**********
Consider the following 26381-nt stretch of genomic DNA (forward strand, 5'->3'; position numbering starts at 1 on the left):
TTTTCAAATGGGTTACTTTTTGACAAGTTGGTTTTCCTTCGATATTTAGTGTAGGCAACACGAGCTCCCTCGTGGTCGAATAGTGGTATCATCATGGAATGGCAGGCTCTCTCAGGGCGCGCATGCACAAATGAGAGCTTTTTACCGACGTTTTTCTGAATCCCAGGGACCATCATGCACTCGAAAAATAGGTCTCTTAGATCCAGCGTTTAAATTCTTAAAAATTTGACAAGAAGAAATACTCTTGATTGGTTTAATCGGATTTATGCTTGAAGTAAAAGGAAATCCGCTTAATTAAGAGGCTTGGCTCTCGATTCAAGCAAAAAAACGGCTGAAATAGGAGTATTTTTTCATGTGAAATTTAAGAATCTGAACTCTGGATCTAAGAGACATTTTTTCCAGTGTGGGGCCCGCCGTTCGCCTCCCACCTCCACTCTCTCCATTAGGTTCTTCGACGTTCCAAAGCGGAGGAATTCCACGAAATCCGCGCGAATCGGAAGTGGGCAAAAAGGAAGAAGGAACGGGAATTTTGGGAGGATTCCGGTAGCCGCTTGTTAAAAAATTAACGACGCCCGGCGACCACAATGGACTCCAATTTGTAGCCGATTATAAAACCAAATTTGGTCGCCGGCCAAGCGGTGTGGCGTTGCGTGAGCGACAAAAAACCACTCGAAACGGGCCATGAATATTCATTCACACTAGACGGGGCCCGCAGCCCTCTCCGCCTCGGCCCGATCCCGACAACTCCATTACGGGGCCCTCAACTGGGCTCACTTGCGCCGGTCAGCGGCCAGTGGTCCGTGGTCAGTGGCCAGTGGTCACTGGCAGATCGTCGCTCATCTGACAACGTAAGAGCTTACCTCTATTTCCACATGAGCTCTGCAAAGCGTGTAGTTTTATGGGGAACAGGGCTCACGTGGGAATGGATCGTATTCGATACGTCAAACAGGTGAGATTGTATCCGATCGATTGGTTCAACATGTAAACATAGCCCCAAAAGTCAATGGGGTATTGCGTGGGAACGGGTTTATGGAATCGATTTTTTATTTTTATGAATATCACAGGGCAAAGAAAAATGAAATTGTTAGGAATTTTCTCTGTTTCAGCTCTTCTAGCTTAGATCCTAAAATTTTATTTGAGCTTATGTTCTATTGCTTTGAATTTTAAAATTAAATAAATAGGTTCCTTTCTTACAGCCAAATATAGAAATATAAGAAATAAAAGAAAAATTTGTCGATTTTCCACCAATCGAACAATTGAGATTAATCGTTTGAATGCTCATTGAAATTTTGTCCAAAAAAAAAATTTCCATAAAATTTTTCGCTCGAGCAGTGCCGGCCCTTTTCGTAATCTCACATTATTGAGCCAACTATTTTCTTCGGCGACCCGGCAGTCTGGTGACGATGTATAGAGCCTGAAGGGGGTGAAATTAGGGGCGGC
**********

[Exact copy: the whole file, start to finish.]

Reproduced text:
Consider the following 26381-nt stretch of genomic DNA (forward strand, 5'->3'; position numbering starts at 1 on the left):
TTTTCAAATGGGTTACTTTTTGACAAGTTGGTTTTCCTTCGATATTTAGTGTAGGCAACACGAGCTCCCTCGTGGTCGAATAGTGGTATCATCATGGAATGGCAGGCTCTCTCAGGGCGCGCATGCACAAATGAGAGCTTTTTACCGACGTTTTTCTGAATCCCAGGGACCATCATGCACTCGAAAAATAGGTCTCTTAGATCCAGCGTTTAAATTCTTAAAAATTTGACAAGAAGAAATACTCTTGATTGGTTTAATCGGATTTATGCTTGAAGTAAAAGGAAATCCGCTTAATTAAGAGGCTTGGCTCTCGATTCAAGCAAAAAAACGGCTGAAATAGGAGTATTTTTTCATGTGAAATTTAAGAATCTGAACTCTGGATCTAAGAGACATTTTTTCCAGTGTGGGGCCCGCCGTTCGCCTCCCACCTCCACTCTCTCCATTAGGTTCTTCGACGTTCCAAAGCGGAGGAATTCCACGAAATCCGCGCGAATCGGAAGTGGGCAAAAAGGAAGAAGGAACGGGAATTTTGGGAGGATTCCGGTAGCCGCTTGTTAAAAAATTAACGACGCCCGGCGACCACAATGGACTCCAATTTGTAGCCGATTATAAAACCAAATTTGGTCGCCGGCCAAGCGGTGTGGCGTTGCGTGAGCGACAAAAAACCACTCGAAACGGGCCATGAATATTCATTCACACTAGACGGGGCCCGCAGCCCTCTCCGCCTCGGCCCGATCCCGACAACTCCATTACGGGGCCCTCAACTGGGCTCACTTGCGCCGGTCAGCGGCCAGTGGTCCGTGGTCAGTGGCCAGTGGTCACTGGCAGATCGTCGCTCATCTGACAACGTAAGAGCTTACCTCTATTTCCACATGAGCTCTGCAAAGCGTGTAGTTTTATGGGGAACAGGGCTCACGTGGGAATGGATCGTATTCGATACGTCAAACAGGTGAGATTGTATCCGATCGATTGGTTCAACATGTAAACATAGCCCCAAAAGTCAATGGGGTATTGCGTGGGAACGGGTTTATGGAATCGATTTTTTATTTTTATGAATATCACAGGGCAAAGAAAAATGAAATTGTTAGGAATTTTCTCTGTTTCAGCTCTTCTAGCTTAGATCCTAAAATTTTATTTGAGCTTATGTTCTATTGCTTTGAATTTTAAAATTAAATAAATAGGTTCCTTTCTTACAGCCAAATATAGAAATATAAGAAATAAAAGAAAAATTTGTCGATTTTCCACCAATCGAACAATTGAGATTAATCGTTTGAATGCTCATTGAAATTTTGTCCAAAAAAAAAATTTCCATAAAATTTTTCGCTCGAGCAGTGCCGGCCCTTTTCGTAATCTCACATTATTGAGCCAACTATTTTCTTCGGCGACCCGGCAGTCTGGTGACGATGTATAGAGCCTGAAGGGGGTGAAATTAGGGGCGGC